Flower Farmer's Dahlia Production

all_bout_flowersFebruary 9, 2009

Flower Farmer I saw the pictures in the ranunculus post of your dahlia production and WOW. It makes me think I'm wasting a lot of space with the planting of my dahlias. I have them spaced about 2 feet apart your look like 8" or so. I'd love to put them closer if that works. Please advise.

Thank you

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flowers4u(z6 OR)

Trish - your pictures are always a source of inspiration, but this weekend it appears more of us were looking at them!

I was discussing with my DH how to plant this year...and we want to try furrows like yours. Can you post a close-up picture of the attachment on your tractor? How deep and wide is your furrow? How far apart are they? Have you ever planted two rows within the furrow? If not, why not?

We have a disc plow that we want to try, and may have access to another plow that might work as well. I just have limited space and want to maximize the output, but the way I've been doing it consumes far to much manual planting and then fall digging, and it doesn't work for weeding either. So, changes are needed!

Thanks!!
Wendy where it snowed again last night and is supposed to stay around 27-35 all week and snow off and on!

    Bookmark   February 9, 2009 at 1:35PM
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flower_farmer(5/6 MI)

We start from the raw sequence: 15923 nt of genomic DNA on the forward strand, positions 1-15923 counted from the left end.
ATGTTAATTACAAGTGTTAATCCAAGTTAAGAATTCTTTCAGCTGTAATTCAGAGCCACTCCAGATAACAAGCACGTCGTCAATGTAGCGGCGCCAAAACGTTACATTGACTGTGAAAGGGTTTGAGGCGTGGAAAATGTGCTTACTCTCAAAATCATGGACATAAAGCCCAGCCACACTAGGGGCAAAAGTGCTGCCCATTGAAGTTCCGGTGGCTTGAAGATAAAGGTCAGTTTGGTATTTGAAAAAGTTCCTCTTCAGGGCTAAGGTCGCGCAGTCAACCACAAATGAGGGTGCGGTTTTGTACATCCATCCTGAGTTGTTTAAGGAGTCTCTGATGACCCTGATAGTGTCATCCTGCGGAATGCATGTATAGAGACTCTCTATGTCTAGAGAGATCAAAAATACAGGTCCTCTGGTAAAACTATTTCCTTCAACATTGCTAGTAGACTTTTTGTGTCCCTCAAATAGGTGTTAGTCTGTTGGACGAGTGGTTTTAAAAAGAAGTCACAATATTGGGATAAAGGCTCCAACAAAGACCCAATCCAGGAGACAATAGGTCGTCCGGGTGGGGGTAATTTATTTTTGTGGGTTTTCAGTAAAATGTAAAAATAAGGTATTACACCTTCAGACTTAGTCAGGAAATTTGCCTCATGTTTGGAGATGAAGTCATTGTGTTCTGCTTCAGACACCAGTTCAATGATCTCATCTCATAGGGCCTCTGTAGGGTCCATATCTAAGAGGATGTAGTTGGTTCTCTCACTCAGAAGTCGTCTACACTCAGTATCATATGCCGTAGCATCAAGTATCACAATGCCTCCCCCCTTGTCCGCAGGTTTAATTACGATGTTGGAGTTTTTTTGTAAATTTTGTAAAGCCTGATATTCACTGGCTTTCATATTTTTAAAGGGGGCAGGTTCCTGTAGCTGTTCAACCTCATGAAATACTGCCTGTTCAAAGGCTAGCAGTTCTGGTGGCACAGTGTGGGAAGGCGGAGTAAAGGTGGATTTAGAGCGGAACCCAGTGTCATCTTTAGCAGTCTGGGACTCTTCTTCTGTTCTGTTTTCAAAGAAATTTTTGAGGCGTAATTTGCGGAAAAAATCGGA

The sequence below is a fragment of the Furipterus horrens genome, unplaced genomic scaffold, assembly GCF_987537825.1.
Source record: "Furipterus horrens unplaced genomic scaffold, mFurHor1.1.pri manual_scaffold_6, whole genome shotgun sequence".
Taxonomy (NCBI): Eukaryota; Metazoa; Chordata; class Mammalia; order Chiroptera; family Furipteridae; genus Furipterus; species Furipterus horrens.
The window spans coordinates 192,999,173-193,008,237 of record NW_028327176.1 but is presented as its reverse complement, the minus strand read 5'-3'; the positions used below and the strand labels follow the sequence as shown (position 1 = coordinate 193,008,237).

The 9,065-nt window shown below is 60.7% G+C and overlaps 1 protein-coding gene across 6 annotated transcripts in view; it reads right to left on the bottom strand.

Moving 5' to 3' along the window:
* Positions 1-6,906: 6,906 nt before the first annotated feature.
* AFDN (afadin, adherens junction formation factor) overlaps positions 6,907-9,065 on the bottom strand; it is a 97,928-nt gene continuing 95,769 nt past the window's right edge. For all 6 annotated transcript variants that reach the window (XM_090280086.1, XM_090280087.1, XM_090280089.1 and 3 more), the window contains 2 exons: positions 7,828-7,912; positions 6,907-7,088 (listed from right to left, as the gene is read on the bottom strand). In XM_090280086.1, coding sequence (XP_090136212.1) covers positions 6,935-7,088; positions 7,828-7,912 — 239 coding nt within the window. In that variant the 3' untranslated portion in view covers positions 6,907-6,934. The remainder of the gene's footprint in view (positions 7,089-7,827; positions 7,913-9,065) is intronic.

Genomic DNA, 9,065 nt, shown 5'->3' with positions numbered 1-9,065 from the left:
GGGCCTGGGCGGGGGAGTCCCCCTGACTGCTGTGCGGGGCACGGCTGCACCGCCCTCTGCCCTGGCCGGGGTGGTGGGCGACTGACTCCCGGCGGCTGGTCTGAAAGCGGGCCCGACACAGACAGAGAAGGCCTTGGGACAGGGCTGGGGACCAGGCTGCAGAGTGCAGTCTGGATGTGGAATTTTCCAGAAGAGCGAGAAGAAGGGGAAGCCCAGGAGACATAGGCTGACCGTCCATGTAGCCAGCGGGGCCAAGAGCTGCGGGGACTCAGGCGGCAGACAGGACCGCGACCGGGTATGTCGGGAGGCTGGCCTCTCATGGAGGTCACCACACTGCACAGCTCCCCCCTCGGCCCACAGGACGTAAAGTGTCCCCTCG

The attachment we use on our tractor is called a V-Plow. We have problems with both of our tractors. One is a Ford 8N and the other is a Ford 9N. What one tractor doesn't do, the other one might -- depending on how soon we need it done -- then neither one will. I could go on and on about those tractors. Oh, and, please don't mention the paint color on the tractor. We know it is reversed. Long story. Nobody wants to hear about it.

Here's a better view of the attachment:

The trenches are about 12" deep which is technically deeper than necessary; however, we plant two to three weeks earlier than our last frost date. This depth also helps support the plant when it grows.

The trenches are also 12" wide. They may look wider, however, what you are seeing is the soil pushed to both sides of the furrow. The tubers are planted 8" apart with the eyes all facing the same way. This ensures that the plants don't shoot out into the aisle way, and they are always equal distance apart. We have only one row per trench for cultivating purposes. We also run our drip irrigation down each row.

When digging the trenches, you can see from this photo the back tires on the tractor are right on the edge of the pile of soil from the previous furrow. This is as close as we can get them.

From Michigan where it is supposed to be 61 degrees tomorrow!

    Bookmark   February 9, 2009 at 6:34PM
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flowers4u(z6 OR)

Trish - THANKS for the quick reply! I am envious of your flat ground! Farming a hillside has its own set of challenges and also being in an area of large orchards, there isn't much "row crop" farming or tools or expertise.

When is your last frost date? I have planted my dahlias mid-May and that is around our last frost date. They definitely are 6" deep though. Do you cover the trenches by hand after you've planted the dahlias? Or once again with the tractor and a blade?